The WCDF agreed to use this equipment three months prior to the Beijing event, so as to standardize the equipment used in all the different variations of the game being showcased there. Any suggestion that there was a shortage of equipment and these had to be used as a consequence is complete nonsense. The boards and pieces (with contrasting colours) were especially made by the Chinese authorities for this event, and finished to the highest standard of craftsmanship. Any suggestion that sub-standard equipment was used is nonsense. Any suggestion that this was Black and White pieces on Black and White boards is also nonsense. In fact many of the participants made enquiries as to whether they could purchase these beautiful boards and pieces after the event concluded.

The decision made at the WCDF assembly meeting, to purchase green & white boards and Red and White pieces, had nothing to do with the standard of equipments being used in Beijing. As I’ve said before, this was not the first time that such equipment was used. It was as a result of a principle agreed that all QT’s should use the same equipment, and that the WCDF should have its own supply of equipment, irrespective of where the QT was held. That’s a different matter entirely.


If someone wants to talk of sub-standard equipment being used in major events, there are recent examples available that have nothing to do with the WCDF. However, I note the same critics’ silence in these cases and wonder why? Hugh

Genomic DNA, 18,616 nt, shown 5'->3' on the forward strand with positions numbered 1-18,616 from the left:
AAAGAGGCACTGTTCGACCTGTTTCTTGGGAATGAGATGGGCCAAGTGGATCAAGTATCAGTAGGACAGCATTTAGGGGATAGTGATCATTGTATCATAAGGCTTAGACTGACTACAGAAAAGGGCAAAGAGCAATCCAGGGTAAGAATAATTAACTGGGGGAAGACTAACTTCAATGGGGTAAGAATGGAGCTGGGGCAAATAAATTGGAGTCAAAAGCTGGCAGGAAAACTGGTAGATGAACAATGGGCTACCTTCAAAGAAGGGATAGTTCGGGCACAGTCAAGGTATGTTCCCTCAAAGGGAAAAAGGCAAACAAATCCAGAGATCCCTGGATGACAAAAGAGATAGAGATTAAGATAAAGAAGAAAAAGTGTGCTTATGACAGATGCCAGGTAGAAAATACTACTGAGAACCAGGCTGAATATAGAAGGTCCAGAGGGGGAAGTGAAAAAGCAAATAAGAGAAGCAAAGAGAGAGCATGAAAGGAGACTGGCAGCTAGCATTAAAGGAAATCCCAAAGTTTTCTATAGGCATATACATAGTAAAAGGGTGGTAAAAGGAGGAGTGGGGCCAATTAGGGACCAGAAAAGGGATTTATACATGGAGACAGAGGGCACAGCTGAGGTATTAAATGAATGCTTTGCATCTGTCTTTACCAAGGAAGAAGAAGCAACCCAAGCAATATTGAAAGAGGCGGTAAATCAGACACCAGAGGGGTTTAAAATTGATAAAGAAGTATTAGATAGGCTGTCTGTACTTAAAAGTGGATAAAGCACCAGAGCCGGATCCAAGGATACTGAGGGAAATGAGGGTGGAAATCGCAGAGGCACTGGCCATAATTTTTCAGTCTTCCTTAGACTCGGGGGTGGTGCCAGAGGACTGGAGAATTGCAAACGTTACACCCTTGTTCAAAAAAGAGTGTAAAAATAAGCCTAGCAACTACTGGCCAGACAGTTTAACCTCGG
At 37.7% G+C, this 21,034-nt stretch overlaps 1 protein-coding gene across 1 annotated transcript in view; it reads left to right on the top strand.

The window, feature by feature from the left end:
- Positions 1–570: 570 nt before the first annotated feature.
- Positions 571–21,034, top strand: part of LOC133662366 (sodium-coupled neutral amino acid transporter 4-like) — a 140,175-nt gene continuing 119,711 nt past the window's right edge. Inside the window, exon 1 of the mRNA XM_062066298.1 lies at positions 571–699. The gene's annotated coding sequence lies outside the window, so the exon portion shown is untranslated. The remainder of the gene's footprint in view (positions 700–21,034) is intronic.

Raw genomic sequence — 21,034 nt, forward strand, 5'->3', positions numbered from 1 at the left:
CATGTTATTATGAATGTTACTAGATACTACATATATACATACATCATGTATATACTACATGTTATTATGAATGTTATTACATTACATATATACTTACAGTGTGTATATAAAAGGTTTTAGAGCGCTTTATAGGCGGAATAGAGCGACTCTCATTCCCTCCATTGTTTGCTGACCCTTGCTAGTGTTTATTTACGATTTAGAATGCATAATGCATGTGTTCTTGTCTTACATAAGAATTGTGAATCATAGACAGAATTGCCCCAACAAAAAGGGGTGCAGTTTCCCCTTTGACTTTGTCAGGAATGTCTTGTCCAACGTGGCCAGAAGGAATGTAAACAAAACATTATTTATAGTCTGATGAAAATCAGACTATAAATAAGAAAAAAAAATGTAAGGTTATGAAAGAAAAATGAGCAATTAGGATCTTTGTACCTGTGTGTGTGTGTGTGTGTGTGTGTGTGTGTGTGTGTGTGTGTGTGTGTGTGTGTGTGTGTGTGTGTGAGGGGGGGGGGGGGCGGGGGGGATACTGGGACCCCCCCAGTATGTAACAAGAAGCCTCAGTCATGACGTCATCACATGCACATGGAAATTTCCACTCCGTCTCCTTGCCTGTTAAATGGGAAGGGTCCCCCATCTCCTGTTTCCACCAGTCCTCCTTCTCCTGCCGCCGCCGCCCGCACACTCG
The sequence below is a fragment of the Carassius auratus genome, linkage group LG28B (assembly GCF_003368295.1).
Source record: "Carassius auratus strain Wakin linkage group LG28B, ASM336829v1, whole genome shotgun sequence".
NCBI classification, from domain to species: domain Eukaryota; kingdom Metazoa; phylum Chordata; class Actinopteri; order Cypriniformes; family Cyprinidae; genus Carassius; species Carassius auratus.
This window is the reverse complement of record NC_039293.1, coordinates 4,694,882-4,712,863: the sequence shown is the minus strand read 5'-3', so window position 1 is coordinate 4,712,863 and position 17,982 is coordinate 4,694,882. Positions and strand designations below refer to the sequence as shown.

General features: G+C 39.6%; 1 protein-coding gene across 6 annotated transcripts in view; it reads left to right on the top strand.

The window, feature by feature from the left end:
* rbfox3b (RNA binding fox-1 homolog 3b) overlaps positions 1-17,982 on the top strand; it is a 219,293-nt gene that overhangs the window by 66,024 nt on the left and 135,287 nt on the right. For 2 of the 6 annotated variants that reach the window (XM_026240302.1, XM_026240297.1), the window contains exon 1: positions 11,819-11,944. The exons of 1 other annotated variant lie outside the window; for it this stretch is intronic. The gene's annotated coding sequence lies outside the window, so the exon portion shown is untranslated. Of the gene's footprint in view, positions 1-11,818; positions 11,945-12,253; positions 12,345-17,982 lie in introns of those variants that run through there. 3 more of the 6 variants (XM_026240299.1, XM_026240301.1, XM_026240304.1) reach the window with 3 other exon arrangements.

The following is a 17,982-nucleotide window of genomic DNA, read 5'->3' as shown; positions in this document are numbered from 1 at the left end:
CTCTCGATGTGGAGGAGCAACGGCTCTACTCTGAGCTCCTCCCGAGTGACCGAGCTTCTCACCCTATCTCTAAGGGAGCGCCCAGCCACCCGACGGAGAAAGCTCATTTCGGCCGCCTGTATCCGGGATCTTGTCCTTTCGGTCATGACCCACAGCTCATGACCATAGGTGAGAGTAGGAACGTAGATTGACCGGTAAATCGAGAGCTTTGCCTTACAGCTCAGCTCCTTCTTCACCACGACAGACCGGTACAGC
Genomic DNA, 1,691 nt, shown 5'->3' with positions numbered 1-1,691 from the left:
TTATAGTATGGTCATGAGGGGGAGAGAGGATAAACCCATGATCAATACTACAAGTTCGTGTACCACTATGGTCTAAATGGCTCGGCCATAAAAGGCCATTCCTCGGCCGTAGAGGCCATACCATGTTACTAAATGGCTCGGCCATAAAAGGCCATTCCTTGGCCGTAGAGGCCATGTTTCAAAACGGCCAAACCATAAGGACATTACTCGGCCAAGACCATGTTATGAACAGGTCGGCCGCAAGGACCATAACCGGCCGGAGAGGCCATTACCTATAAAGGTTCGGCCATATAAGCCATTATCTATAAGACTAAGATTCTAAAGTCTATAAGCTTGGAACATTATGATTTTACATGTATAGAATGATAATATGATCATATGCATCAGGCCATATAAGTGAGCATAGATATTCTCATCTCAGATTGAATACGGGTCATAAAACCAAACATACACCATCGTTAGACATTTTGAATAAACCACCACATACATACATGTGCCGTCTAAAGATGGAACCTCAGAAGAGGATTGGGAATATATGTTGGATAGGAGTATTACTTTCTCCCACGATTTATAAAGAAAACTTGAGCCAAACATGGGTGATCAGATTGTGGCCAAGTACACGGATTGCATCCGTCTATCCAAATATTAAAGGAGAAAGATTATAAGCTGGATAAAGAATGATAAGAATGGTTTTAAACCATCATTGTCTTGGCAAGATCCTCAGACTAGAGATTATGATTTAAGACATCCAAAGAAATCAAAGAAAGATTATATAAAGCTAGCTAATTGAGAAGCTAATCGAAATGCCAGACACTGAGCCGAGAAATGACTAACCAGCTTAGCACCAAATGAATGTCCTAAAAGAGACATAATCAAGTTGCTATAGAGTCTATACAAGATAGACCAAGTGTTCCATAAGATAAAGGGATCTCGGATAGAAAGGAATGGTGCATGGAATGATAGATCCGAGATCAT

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Re: Photos from Beijing

Postby liam stephens on Sun Dec 07, 2008 12:08 pm

Thank you Hugh for your viewpoint. When the President speaks I sit up and take note.

Obviously, I did not see the actual equipment used in Beijing. However, on several occasions at MSO tournaments, I have seen the boards and pieces used in the 10 x 10 competitions. It has always been a mystery to me that the FMJD authorities, so professional in most respects, use such lack lustre equipment.
Wooden they are and wooden they remain.

If it is a case that we need to “keep up with the Joneses”, then the relevant AGM’s of the associations concerned, should be mandated to change regulation colours accordingly.
In the final analysis “you pays your money and you makes your choice”.
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Re: Photos from Beijing

Postby Alex_Moiseyev on Fri Dec 12, 2008 11:38 am

Michael Shabshai posted on Russian checkers forum those two photos (see below) and said that I won in Beijing because I worked hard even playing with nice young lady. Do you agree with him ?

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Re: Photos from Beijing

Postby john reade on Fri Dec 12, 2008 2:22 pm

Lovely board!